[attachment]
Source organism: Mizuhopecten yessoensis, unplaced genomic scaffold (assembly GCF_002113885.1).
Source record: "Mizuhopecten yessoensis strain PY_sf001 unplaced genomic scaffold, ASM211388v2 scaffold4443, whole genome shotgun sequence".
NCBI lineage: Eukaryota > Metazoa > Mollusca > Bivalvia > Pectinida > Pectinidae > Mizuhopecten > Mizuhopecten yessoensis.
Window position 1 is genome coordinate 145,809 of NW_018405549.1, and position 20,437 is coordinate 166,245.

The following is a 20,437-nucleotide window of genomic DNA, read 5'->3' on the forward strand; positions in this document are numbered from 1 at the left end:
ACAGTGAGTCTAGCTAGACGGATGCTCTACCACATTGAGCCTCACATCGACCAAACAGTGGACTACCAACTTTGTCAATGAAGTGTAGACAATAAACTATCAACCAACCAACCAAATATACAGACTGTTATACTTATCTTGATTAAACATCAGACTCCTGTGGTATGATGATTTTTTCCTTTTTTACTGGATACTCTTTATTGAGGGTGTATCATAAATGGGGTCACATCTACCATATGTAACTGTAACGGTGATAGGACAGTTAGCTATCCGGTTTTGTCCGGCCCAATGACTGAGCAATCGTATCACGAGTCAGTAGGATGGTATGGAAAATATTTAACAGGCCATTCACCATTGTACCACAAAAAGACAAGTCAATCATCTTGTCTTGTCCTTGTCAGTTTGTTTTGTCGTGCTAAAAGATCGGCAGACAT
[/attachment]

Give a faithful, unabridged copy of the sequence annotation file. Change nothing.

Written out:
Source organism: Mizuhopecten yessoensis, unplaced genomic scaffold (assembly GCF_002113885.1).
Source record: "Mizuhopecten yessoensis strain PY_sf001 unplaced genomic scaffold, ASM211388v2 scaffold4443, whole genome shotgun sequence".
NCBI lineage: Eukaryota > Metazoa > Mollusca > Bivalvia > Pectinida > Pectinidae > Mizuhopecten > Mizuhopecten yessoensis.
Window position 1 is genome coordinate 145,809 of NW_018405549.1, and position 20,437 is coordinate 166,245.

The following is a 20,437-nucleotide window of genomic DNA, read 5'->3' on the forward strand; positions in this document are numbered from 1 at the left end:
ACAGTGAGTCTAGCTAGACGGATGCTCTACCACATTGAGCCTCACATCGACCAAACAGTGGACTACCAACTTTGTCAATGAAGTGTAGACAATAAACTATCAACCAACCAACCAAATATACAGACTGTTATACTTATCTTGATTAAACATCAGACTCCTGTGGTATGATGATTTTTTCCTTTTTTACTGGATACTCTTTATTGAGGGTGTATCATAAATGGGGTCACATCTACCATATGTAACTGTAACGGTGATAGGACAGTTAGCTATCCGGTTTTGTCCGGCCCAATGACTGAGCAATCGTATCACGAGTCAGTAGGATGGTATGGAAAATATTTAACAGGCCATTCACCATTGTACCACAAAAAGACAAGTCAATCATCTTGTCTTGTCCTTGTCAGTTTGTTTTGTCGTGCTAAAAGATCGGCAGACAT